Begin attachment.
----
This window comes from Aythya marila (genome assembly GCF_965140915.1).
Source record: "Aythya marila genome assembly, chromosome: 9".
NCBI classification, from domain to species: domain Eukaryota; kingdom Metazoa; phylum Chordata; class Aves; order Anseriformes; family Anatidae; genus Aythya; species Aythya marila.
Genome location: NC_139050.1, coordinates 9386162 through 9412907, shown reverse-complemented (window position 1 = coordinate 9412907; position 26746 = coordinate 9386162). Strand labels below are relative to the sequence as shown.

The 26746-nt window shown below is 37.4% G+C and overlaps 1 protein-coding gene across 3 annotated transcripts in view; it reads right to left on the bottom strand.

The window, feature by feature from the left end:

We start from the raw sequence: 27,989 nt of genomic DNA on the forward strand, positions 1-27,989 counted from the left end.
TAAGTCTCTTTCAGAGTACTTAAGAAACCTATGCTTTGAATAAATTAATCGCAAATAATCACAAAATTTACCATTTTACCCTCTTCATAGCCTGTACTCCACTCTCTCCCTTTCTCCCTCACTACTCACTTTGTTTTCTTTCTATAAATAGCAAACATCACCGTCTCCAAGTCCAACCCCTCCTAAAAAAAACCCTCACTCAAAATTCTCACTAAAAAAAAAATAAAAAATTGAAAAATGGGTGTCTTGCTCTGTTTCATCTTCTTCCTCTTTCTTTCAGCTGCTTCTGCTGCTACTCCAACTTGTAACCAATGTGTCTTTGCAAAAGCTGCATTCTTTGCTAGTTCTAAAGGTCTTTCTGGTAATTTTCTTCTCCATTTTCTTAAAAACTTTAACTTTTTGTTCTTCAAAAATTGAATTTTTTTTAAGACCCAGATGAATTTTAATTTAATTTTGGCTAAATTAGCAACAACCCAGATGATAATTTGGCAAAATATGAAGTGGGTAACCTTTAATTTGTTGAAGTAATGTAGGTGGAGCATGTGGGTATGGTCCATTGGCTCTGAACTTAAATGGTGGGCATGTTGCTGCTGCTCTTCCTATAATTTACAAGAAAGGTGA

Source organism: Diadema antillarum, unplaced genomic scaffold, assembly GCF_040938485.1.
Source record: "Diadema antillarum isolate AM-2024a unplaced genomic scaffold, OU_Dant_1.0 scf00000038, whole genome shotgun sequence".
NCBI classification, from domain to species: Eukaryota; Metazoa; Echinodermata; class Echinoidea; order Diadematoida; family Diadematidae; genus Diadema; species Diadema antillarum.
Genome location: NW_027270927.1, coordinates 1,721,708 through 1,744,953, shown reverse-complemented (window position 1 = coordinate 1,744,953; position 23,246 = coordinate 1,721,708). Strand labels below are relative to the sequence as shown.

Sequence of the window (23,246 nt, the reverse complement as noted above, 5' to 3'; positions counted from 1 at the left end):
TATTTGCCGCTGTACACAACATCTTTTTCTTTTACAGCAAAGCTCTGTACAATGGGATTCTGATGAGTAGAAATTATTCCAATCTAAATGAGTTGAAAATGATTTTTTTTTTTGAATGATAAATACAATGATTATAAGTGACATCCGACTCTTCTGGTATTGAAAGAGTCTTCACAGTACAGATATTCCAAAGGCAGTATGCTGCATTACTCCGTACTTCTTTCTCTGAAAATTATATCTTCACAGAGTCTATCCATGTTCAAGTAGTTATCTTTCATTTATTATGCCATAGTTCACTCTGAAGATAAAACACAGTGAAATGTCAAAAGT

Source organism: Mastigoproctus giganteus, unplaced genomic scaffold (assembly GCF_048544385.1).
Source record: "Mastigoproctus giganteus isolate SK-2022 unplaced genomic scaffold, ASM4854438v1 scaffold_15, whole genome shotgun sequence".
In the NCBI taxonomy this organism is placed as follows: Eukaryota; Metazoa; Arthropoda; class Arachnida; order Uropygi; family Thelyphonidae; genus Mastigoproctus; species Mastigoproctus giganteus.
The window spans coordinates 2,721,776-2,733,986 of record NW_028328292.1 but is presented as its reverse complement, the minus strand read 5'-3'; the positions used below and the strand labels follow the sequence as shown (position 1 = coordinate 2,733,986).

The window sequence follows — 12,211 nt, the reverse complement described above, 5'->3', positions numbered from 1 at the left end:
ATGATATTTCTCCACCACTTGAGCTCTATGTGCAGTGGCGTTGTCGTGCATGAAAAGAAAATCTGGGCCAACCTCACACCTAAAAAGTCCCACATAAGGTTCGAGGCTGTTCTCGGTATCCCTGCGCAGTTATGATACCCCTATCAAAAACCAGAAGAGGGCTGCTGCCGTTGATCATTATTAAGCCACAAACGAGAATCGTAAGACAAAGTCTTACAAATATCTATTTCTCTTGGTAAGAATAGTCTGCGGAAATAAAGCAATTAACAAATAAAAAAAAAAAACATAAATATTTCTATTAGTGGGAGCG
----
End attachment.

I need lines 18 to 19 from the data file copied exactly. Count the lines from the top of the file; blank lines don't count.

The window spans coordinates 2,721,776-2,733,986 of record NW_028328292.1 but is presented as its reverse complement, the minus strand read 5'-3'; the positions used below and the strand labels follow the sequence as shown (position 1 = coordinate 2,733,986).

The window sequence follows — 12,211 nt, the reverse complement described above, 5'->3', positions numbered from 1 at the left end: